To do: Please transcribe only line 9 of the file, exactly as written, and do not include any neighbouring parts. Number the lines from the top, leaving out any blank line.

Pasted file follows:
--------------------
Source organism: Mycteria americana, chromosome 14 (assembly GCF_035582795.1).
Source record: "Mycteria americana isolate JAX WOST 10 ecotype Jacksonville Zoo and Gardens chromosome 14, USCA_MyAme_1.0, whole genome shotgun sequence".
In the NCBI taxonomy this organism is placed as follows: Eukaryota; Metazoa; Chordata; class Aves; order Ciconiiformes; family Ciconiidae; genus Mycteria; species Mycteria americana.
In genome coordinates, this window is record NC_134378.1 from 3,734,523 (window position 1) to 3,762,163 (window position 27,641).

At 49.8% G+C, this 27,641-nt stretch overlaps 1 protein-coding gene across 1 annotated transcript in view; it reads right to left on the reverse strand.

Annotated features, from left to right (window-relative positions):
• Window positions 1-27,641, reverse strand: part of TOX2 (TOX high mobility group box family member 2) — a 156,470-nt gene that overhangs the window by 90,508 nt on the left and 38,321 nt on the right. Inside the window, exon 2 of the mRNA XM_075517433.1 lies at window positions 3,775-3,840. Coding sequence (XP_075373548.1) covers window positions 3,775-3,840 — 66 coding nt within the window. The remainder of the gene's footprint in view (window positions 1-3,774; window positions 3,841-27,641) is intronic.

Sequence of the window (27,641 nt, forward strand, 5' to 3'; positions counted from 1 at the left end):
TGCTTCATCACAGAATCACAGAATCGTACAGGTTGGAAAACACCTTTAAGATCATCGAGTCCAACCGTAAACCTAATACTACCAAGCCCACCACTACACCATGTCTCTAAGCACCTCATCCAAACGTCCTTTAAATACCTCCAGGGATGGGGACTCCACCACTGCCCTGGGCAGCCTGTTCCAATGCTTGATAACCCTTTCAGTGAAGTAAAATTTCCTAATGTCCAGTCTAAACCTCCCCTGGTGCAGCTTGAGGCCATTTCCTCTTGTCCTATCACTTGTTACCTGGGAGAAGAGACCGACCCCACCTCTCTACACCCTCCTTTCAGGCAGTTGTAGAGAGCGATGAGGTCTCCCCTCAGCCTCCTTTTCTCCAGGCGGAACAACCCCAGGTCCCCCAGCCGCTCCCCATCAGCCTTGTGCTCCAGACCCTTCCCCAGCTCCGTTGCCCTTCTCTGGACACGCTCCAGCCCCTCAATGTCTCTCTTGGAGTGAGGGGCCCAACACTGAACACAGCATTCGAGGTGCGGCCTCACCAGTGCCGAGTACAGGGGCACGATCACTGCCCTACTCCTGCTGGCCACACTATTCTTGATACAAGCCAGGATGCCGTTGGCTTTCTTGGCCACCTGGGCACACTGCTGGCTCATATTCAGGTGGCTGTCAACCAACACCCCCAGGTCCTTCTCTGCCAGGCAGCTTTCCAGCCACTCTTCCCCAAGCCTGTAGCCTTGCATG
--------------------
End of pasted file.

TGCTTCATCACAGAATCACAGAATCGTACAGGTTGGAAAACACCTTTAAGATCATCGAGTCCAACCGTAAACCTAATACTACCAAGCCCACCACTACACCATGTCTCTAAGCACCTCATCCAAACGTCCTTTAAATACCTCCAGGGATGGGGACTCCACCACTGCCCTGGGCAGCCTGTTCCAATGCTTGATAACCCTTTCAGTGAAGTAAAATTTCCTAATGTCCAGTCTAAACCTCCCCTGGTGCAGCTTGAGGCCATTTCCTCTTGTCCTATCACTTGTTACCTGGGAGAAGAGACCGACCCCACCTCTCTACACCCTCCTTTCAGGCAGTTGTAGAGAGCGATGAGGTCTCCCCTCAGCCTCCTTTTCTCCAGGCGGAACAACCCCAGGTCCCCCAGCCGCTCCCCATCAGCCTTGTGCTCCAGACCCTTCCCCAGCTCCGTTGCCCTTCTCTGGACACGCTCCAGCCCCTCAATGTCTCTCTTGGAGTGAGGGGCCCAACACTGAACACAGCATTCGAGGTGCGGCCTCACCAGTGCCGAGTACAGGGGCACGATCACTGCCCTACTCCTGCTGGCCACACTATTCTTGATACAAGCCAGGATGCCGTTGGCTTTCTTGGCCACCTGGGCACACTGCTGGCTCATATTCAGGTGGCTGTCAACCAACACCCCCAGGTCCTTCTCTGCCAGGCAGCTTTCCAGCCACTCTTCCCCAAGCCTGTAGCCTTGCATG